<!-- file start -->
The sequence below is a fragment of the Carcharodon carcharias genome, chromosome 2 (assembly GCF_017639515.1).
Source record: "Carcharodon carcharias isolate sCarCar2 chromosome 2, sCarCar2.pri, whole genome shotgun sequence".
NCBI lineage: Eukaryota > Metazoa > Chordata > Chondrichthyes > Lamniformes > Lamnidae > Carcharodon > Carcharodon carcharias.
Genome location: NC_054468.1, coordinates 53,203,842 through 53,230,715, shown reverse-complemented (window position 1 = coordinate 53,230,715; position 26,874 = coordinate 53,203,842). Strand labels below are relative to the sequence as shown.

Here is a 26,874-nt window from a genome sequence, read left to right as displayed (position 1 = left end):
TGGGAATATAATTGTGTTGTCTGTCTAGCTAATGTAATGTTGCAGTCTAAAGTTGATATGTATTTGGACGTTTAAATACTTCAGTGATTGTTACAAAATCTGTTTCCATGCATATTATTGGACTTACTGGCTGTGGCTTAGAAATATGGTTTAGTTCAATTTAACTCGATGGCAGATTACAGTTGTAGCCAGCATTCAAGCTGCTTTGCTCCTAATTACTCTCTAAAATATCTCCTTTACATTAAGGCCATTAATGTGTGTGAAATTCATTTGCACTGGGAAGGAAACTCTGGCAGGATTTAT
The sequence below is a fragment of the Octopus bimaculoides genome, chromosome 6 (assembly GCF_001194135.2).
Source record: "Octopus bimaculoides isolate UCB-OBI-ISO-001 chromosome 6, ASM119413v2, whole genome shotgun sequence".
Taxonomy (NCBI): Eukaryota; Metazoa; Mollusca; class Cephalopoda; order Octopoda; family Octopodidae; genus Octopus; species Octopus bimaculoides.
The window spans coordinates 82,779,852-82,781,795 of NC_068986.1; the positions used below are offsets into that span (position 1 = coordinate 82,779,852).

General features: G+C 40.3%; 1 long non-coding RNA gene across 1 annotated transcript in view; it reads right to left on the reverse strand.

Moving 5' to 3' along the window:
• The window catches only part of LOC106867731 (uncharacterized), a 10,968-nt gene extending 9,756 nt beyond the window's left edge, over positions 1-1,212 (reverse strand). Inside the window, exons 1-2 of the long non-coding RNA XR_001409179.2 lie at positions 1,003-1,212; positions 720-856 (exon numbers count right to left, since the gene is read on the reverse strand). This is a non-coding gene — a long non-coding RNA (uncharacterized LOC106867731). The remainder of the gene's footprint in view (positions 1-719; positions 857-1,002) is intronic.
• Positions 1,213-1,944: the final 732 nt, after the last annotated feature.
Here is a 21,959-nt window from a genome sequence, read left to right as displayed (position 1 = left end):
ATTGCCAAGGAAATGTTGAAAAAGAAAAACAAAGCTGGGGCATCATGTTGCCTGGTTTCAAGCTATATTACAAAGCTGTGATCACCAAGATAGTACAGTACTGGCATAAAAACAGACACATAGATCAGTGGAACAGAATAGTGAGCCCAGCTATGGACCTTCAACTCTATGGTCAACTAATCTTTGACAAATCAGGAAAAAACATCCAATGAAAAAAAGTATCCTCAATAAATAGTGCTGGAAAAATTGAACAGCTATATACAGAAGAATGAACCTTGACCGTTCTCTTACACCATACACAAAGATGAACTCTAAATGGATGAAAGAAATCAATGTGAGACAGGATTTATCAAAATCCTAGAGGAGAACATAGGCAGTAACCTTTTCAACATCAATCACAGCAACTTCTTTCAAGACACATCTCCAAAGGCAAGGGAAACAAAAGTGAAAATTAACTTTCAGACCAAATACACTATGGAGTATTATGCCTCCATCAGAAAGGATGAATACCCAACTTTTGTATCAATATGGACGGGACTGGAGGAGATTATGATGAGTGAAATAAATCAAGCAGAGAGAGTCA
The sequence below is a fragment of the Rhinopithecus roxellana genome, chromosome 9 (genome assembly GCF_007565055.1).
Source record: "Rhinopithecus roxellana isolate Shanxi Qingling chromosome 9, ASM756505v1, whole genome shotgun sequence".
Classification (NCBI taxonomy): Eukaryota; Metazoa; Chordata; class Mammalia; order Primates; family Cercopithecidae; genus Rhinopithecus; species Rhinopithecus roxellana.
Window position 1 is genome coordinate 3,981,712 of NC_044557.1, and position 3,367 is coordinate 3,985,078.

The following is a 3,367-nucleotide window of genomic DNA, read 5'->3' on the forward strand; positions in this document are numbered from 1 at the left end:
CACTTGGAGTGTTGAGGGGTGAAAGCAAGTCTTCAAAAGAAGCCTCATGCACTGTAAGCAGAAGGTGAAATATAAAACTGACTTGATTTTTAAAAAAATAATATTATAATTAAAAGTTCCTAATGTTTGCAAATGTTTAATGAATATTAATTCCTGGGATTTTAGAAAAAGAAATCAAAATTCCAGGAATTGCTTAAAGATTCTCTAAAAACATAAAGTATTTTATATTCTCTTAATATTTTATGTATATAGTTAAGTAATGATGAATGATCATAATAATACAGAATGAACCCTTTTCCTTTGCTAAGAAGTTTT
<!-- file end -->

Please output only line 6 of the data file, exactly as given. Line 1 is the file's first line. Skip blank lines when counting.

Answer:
TGGGAATATAATTGTGTTGTCTGTCTAGCTAATGTAATGTTGCAGTCTAAAGTTGATATGTATTTGGACGTTTAAATACTTCAGTGATTGTTACAAAATCTGTTTCCATGCATATTATTGGACTTACTGGCTGTGGCTTAGAAATATGGTTTAGTTCAATTTAACTCGATGGCAGATTACAGTTGTAGCCAGCATTCAAGCTGCTTTGCTCCTAATTACTCTCTAAAATATCTCCTTTACATTAAGGCCATTAATGTGTGTGAAATTCATTTGCACTGGGAAGGAAACTCTGGCAGGATTTAT